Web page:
John Wight sizes up the tragedy and farce embodied by the U.S. president and notes that Britain has its own problems with leadership by disordered minds.
For four years between 37 and 41 CE the Roman Empire was ruled by one Gaius Julius Caesar Augustus Germanicus. He is known both to history and infamy as Caligula, an emperor whose wanton cruelty, barbarity, caprice, sadism and perversity is immediately suggestive of a grotesquely disordered mind.
Among his more outlandish ideas was his plan to make his horse a consul — in other words a high official within his retinue of officials and advisers. Caligula, somewhat inevitably, was assassinated, hacked to pieces by his own Praetorian Guard in his own palace.
History repeats itself, Marx famously opined, the first as tragedy, then as farce. In the personage of Donald Trump, the 45th president of the United States, tragedy and farce are both present.
The tragedy was his election in 2016, which marked the nadir of this grand experiment in placing democratic lipstick on the pig of a state then empire forged in genocide, ethnic cleansing and human slavery.
It was a victory for anti-intellectualism and mass ignorance, of which both prevail in large parts of this ill-starred land. They say that you can’t blame a mushroom for growing in the dark, which is true, and the intellectual and cultural darkness in which millions of Americans exist is evidenced in a gun culture that connotes societal madness, along with a hatred and fear of the other that blows out of the water any vestige of social cohesion.
Within Trump we have embodied the Trail of Tears, the overseer’s whip, the Klu Klux Klan, the Pinkerton detectives sent to crush the Homestead strike, along with too many others to mention during the U.S. Labor Wars of the late 19th and early 20th century. Within him, too, is embodied the police batons of Jim Crow, the slum landlordism of urban America, the electric chair and the gas chamber.
In other words, Donald Trump is the land of the free with its mask removed.
His daily press briefings have also left no doubt that he, like Caligula, carries all of the symptoms of a disordered mind. His assertion that disinfectant could be injected or ingested as a potential cure for Covid-19, as his advisers looked on with the po-faces of shuffling courtiers, was a moment of peak insanity and crack-pottery, even for him. We can only hope, metaphorically speaking, that the Praetorian Guards in Washington are now astir.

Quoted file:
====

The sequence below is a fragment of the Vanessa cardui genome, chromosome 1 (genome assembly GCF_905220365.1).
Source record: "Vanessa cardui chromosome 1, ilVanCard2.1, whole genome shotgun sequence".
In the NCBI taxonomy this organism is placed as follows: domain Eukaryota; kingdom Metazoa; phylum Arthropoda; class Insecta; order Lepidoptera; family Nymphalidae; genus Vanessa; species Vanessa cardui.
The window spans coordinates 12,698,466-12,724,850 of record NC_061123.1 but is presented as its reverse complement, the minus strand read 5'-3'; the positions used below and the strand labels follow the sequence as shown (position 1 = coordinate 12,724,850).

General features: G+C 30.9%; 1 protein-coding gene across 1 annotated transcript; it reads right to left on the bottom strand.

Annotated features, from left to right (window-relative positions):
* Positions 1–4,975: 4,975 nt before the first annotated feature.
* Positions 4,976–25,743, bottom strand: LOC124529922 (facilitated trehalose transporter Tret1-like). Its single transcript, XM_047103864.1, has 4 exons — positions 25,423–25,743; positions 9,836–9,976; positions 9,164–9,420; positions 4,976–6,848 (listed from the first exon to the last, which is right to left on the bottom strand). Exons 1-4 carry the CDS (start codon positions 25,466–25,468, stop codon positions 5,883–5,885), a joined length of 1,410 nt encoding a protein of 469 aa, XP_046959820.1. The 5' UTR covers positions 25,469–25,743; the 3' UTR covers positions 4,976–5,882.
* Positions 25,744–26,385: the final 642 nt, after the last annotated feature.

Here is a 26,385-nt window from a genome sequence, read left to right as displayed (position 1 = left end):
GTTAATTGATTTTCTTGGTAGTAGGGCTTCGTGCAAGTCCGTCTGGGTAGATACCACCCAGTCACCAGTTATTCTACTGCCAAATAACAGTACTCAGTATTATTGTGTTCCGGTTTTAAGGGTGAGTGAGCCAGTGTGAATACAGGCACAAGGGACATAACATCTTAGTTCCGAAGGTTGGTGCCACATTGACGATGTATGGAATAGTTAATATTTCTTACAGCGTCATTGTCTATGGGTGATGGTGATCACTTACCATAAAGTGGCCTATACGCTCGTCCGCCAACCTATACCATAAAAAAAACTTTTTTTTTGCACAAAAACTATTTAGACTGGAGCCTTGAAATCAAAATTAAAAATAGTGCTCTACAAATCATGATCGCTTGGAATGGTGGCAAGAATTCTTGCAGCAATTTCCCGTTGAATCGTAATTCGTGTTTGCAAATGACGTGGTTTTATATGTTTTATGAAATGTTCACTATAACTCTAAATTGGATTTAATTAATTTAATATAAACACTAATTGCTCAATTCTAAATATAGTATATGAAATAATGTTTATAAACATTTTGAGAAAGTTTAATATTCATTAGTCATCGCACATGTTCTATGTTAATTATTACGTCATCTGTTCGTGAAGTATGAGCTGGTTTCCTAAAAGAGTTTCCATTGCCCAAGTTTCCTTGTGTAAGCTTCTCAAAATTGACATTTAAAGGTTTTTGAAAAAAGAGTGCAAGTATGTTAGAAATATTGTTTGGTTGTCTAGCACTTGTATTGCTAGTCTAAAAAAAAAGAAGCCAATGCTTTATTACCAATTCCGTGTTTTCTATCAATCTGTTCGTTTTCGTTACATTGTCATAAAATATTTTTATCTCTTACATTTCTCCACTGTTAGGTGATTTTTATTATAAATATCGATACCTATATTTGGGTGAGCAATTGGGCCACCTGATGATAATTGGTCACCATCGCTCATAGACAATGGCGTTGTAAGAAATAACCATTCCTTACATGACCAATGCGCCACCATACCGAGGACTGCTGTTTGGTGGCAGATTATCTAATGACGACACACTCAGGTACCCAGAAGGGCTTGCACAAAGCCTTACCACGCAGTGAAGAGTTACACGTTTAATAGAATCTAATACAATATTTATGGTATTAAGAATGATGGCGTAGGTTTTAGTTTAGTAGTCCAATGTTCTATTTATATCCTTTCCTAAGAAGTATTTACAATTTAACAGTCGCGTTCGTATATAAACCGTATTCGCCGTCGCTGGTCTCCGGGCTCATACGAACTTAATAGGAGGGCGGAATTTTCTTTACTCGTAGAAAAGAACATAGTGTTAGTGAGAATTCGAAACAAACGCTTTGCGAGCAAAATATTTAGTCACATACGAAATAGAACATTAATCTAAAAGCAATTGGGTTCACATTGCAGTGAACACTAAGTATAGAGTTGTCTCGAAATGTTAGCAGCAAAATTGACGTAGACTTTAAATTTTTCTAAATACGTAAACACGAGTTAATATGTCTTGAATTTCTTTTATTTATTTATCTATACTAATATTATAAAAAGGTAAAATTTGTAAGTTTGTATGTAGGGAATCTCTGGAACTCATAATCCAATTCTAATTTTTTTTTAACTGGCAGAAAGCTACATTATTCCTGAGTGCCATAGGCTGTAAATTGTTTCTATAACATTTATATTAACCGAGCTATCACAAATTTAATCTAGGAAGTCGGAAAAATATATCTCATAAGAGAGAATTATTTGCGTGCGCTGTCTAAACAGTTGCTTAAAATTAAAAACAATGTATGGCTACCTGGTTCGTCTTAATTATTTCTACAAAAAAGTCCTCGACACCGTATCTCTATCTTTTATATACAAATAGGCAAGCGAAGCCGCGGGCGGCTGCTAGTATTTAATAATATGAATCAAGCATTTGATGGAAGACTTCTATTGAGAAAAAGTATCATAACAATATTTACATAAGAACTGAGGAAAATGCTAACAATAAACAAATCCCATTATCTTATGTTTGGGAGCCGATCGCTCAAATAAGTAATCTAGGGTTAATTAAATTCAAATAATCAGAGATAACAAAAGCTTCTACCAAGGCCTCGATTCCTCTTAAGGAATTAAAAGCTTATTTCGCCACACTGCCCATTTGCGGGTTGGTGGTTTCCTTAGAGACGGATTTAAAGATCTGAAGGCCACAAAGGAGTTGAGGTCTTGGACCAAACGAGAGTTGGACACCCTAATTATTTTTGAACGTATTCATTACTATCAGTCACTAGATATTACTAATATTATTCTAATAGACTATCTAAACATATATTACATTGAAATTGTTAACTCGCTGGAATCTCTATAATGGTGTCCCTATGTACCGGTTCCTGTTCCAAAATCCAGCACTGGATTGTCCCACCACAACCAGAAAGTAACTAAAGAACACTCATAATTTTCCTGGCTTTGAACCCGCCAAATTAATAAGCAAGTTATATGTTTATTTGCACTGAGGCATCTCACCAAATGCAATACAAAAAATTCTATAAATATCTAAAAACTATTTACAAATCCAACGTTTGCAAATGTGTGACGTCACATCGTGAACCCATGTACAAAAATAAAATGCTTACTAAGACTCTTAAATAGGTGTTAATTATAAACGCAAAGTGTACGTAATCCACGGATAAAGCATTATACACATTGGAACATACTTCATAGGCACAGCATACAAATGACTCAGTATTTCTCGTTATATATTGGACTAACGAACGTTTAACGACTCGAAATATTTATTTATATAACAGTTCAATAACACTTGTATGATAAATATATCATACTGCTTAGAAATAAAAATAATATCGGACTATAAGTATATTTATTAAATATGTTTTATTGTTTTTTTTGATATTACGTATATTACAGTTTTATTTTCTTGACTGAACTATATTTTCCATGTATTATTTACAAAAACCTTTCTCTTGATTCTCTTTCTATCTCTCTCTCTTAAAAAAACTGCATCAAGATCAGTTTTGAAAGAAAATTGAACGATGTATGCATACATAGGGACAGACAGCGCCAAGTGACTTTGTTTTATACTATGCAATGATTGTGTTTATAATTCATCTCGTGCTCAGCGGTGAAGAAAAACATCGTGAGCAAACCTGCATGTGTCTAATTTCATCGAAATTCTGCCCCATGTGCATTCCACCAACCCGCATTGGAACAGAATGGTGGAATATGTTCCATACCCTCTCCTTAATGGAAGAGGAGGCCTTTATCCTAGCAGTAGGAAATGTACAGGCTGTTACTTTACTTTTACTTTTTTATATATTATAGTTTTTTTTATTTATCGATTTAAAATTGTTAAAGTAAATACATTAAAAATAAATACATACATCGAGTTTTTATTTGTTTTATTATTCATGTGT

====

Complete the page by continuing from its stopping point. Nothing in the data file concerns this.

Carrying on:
This having been said, we in Britain, we are obliged not to forget, have our own problems with disordered minds in our midst. With a clutch of fanatical ideologues at the helm, led by a prime minister whose practiced buffoonery and nuttiness has quite literally got more people killed in this past month than can be put down to events, we find ourselves cursed with the worst possible government upon whose lap has landed the worst possible crisis.
Learning as we just have that Boris Johnson’s brain — the other-wordly and decidedly dangerous Dominic Cummings — has been sitting in on meetings of the government’s top scientific advisory panel should be grounds for public alarm. Firstly, it confirms that the medical and scientific advice that the country has been receiving has been politicized, and thereby compromised, throughout. Secondly, Cummings is a man who eclipses every Bond villain ever created in the sinister stakes, a malign character whose approach to politics is that of a mad scientist conducting mad experiments in a laboratory of the damned.
But have no fear, because Keir is here, what with his “constructive opposition,” “forensic” questions, and the “functioning opposition” to the government he’s leading. Indeed our centrist/Blairite chorus was in full orgasmic voice in response to this trusty knight of the realm’s debut at Prime Minister’s Questions.
It didn’t exactly hurt that facing him at the despatch box was a political pygmy in the shape of Dominic Raab. It likewise didn’t hurt that the newly elected leader of the opposition enjoys the full-throated support of the entire media class all the way from Guardianista liberal to Thatcher-loving right. Call me old fashioned, but when a former Tory chancellor such as Gideon Osborne — the man who injected the country with the anti-people poison of austerity — endorses the leader of the Labour Party, it’s a party headed at warp speed for perdition.
When it comes to the comparing of Keir Starmer and Dominic Raab at what was the first PMQs both men conducted, one is reminded of the sage words of Gore Vidal:
“One does not bring a measuring rod to Lilliput.”
John Wight is an independent journalist based in Edinburgh, Scotland.
This article was first published on Medium.
The views expressed are solely those of the author and may or may not reflect those of Consortium News.
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